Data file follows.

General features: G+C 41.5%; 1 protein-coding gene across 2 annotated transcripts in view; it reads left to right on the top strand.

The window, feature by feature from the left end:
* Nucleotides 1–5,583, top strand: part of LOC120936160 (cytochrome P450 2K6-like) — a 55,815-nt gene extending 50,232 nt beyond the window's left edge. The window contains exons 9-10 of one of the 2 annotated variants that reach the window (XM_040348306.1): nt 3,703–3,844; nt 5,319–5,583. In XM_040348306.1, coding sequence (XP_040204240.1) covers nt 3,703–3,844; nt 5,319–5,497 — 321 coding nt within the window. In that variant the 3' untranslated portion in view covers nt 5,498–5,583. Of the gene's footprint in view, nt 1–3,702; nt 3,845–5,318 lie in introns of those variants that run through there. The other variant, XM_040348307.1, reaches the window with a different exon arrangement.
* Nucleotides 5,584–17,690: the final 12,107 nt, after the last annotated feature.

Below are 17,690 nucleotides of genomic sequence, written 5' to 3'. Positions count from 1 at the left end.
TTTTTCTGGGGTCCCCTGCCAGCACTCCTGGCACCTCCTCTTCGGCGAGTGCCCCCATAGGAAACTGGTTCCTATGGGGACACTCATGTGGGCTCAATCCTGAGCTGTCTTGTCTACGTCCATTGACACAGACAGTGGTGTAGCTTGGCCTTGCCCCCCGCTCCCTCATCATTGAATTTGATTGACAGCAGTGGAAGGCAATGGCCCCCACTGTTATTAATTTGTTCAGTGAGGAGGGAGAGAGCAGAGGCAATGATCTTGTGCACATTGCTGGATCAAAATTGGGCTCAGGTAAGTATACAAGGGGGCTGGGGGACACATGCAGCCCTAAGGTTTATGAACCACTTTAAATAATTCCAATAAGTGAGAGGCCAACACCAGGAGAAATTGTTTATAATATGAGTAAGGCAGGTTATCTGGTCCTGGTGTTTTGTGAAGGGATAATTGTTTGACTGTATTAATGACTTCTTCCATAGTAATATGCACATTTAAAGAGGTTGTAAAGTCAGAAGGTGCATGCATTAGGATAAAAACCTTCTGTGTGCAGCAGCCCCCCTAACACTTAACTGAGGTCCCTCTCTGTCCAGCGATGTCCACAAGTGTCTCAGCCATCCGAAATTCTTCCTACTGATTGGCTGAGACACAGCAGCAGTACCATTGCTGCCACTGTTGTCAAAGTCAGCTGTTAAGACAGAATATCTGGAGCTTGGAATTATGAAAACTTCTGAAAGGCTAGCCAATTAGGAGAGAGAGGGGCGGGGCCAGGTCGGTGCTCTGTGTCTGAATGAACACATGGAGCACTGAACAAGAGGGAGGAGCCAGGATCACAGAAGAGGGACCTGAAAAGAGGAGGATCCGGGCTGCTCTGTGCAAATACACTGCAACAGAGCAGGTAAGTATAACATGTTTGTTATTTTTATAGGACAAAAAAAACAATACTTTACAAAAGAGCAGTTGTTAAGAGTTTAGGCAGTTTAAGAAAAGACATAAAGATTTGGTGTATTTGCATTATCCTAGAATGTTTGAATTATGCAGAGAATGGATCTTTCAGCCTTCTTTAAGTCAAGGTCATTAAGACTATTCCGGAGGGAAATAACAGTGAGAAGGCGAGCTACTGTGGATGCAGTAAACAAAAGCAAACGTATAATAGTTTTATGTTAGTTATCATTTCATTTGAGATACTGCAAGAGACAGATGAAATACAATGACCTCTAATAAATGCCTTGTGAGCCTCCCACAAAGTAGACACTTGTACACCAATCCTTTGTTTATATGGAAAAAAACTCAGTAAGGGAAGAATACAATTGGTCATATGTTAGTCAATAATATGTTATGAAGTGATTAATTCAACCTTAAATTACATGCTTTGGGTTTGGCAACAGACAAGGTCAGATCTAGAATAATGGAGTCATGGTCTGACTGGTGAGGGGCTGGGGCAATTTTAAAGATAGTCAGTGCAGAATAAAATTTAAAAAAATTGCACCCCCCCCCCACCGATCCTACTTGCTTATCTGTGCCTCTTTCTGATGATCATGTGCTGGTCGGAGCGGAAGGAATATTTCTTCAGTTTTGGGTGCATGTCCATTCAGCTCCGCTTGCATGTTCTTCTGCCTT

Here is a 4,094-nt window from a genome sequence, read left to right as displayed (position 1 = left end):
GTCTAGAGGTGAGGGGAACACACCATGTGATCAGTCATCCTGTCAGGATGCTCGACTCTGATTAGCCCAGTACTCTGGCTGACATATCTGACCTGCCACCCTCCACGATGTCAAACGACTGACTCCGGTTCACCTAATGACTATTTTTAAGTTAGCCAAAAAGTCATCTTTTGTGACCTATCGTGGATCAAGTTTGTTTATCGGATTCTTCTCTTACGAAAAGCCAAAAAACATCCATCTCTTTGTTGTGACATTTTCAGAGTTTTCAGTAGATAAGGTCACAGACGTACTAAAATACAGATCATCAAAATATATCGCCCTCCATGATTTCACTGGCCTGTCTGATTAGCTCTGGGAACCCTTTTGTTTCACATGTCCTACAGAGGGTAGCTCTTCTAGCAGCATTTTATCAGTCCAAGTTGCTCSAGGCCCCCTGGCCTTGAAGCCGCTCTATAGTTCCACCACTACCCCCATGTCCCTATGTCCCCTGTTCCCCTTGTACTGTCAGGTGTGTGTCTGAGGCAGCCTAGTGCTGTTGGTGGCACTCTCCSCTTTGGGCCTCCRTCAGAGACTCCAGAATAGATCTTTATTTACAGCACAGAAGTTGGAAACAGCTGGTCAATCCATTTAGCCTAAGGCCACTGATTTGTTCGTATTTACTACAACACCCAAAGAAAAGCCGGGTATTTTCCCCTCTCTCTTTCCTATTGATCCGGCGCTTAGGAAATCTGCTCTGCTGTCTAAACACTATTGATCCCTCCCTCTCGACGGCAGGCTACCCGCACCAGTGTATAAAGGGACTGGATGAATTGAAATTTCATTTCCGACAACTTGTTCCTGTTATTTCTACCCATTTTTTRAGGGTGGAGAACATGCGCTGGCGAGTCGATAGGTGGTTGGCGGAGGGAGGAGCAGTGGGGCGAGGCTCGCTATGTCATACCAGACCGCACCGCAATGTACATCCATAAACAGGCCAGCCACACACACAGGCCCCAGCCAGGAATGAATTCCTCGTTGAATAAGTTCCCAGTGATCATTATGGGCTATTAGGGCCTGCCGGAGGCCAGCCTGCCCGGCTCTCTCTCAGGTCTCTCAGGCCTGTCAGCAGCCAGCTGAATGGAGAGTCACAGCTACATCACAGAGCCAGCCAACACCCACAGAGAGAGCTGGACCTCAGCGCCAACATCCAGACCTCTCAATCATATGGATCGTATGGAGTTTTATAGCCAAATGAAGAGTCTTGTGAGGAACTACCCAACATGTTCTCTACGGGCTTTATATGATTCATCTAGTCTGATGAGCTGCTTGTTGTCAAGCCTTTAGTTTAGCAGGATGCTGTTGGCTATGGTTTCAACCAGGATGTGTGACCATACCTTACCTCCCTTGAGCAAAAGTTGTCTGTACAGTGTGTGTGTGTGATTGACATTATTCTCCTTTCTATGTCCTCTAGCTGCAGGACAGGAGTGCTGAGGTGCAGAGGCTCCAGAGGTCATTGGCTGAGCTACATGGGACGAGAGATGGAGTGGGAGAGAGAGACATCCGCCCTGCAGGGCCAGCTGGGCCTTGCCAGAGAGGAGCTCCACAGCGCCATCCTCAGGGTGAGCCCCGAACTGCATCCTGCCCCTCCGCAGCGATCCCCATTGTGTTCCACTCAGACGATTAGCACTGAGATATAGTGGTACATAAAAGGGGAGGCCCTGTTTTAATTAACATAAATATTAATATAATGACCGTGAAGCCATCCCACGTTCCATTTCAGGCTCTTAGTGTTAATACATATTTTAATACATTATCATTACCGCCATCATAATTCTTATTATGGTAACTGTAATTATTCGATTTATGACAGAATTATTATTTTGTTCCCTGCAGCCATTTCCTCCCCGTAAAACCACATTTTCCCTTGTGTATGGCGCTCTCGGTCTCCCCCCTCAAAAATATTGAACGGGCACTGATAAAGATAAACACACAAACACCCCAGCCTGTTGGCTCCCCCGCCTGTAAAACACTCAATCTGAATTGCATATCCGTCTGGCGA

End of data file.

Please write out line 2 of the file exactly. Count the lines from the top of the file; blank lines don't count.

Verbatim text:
The window, feature by feature from the left end: